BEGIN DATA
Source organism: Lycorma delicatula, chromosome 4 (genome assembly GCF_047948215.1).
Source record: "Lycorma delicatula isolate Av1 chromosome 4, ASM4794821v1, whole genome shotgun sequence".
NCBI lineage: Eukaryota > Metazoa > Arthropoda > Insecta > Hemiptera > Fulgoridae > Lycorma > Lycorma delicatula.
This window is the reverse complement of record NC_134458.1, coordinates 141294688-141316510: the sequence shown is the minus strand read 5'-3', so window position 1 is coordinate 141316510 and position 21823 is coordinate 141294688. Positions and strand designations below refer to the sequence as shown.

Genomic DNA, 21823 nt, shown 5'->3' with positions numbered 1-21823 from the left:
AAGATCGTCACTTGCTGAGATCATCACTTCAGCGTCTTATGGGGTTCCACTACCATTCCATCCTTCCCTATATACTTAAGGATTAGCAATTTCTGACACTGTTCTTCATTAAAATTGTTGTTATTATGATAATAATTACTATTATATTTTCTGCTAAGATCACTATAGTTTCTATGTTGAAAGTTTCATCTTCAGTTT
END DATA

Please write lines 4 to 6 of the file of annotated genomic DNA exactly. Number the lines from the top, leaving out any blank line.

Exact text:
This window is the reverse complement of record NC_134458.1, coordinates 141294688-141316510: the sequence shown is the minus strand read 5'-3', so window position 1 is coordinate 141316510 and position 21823 is coordinate 141294688. Positions and strand designations below refer to the sequence as shown.

Genomic DNA, 21823 nt, shown 5'->3' with positions numbered 1-21823 from the left:
AAGATCGTCACTTGCTGAGATCATCACTTCAGCGTCTTATGGGGTTCCACTACCATTCCATCCTTCCCTATATACTTAAGGATTAGCAATTTCTGACACTGTTCTTCATTAAAATTGTTGTTATTATGATAATAATTACTATTATATTTTCTGCTAAGATCACTATAGTTTCTATGTTGAAAGTTTCATCTTCAGTTT